Unfortunately, there are very few breeders in the US breeding these 'traditional' lines. They need to be encouraged. And breeders of 'contemporary' lines need to be educated as to the future health of the cats they breed (that survive). Because the Bombay is a gorgeous, intelligent and affectionate breed. But it needs to be robust and healthy! Or eventually, we'll loose it. And the heart break of the people who adopt and love these cats is painfully devastating. Forget about the cost of the vet bills, (and you can bet your wallet *will* be a lot lighter). Loosing someone you love is heartbreaking. Just ask my lonely little girl who sits alone in her bed... Cats do grieve.

    2 breeders that I know of are breeding 'traditional' lines. One is Vindouro Burmese & Bombays owned by Denise Hall. Here's her facebook page - https://www.facebook.com/vindouroburmeseandbombays/about/

    Another is Kats'nKlamms owned by Wendy Klamm. Here is her website - http://www.katsnklamms.com/index.htm

    If there are any other breeders of 'traditional' lines that I have missed, I apologize. Please feel free to leave your link in a follow up post.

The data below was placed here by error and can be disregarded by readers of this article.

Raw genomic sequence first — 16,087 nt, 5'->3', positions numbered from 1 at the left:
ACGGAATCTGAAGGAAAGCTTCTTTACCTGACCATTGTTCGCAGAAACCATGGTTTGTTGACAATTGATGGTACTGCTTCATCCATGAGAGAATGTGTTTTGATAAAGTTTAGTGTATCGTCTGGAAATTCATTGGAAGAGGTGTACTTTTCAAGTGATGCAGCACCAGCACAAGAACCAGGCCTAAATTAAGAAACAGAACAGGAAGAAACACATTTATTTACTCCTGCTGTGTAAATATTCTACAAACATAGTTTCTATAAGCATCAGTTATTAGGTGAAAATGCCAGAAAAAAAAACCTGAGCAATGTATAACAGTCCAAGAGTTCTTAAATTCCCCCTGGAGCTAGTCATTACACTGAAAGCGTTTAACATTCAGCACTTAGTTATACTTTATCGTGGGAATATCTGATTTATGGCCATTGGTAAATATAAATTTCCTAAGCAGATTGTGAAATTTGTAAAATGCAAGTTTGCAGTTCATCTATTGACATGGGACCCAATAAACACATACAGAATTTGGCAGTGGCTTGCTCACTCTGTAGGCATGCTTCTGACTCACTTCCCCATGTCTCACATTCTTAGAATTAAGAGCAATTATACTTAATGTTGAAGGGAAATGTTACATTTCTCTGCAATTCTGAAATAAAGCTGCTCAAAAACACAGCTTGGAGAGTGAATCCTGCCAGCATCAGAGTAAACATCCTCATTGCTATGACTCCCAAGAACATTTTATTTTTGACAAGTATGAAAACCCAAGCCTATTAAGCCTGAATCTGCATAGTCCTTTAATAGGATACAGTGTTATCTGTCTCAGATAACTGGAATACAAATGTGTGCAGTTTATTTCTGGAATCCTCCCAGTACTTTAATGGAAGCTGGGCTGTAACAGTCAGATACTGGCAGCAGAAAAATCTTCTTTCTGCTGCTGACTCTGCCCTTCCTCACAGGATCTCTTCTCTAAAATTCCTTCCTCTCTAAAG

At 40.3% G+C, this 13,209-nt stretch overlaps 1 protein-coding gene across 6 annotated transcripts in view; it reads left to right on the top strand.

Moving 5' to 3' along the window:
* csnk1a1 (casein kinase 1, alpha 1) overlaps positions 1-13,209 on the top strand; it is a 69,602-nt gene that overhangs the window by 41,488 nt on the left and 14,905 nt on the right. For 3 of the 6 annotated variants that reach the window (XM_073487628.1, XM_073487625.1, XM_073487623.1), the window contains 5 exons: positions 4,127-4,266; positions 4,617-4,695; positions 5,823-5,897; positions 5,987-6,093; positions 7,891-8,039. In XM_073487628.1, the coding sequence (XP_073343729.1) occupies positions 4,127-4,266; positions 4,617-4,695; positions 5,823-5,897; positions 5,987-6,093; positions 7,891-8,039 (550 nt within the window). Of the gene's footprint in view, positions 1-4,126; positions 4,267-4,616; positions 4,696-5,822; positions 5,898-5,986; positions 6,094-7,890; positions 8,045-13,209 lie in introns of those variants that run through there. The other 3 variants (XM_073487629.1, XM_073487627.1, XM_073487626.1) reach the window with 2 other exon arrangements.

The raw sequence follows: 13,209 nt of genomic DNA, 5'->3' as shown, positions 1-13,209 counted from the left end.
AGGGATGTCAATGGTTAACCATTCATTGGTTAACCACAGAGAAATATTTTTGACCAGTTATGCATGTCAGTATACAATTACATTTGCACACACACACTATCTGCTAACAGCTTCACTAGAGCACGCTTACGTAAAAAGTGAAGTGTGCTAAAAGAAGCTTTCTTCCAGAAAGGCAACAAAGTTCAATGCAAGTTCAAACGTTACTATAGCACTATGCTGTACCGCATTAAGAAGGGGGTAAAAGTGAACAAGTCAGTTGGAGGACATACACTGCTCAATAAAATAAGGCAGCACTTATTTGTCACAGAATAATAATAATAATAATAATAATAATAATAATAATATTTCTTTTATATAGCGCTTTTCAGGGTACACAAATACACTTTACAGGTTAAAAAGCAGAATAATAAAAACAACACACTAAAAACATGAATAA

Bombays are beautiful, intelligent and affectionate cats. But if you want one, may I suggest you consider the 'traditional' cats instead of the 'contemporary' cats. The short face does look sweet, but it won't look so sweet when it's in pain and dying at an early age. Your heart
    will break. Many breeders of contemporary lines offer health and genetic guarantees. So did the cattery we purchased from. But what do you do? Ask for your money back? Get angry?It makes no difference if you've already fallen in love with the cat and it becomes ill.

    So check out the breeders offering traditional lines. Spare yourself the pain. And get a beautiful, healthy cat.

  • 01/16/2017 09:36pm

    Found another traditional breeder! It's Graymark Cattery run by Margaret and Raymond Stevens. Their website is at http://www.graymark.com/Default.aspx

    They're in northern California.....

    :)

    -Sharon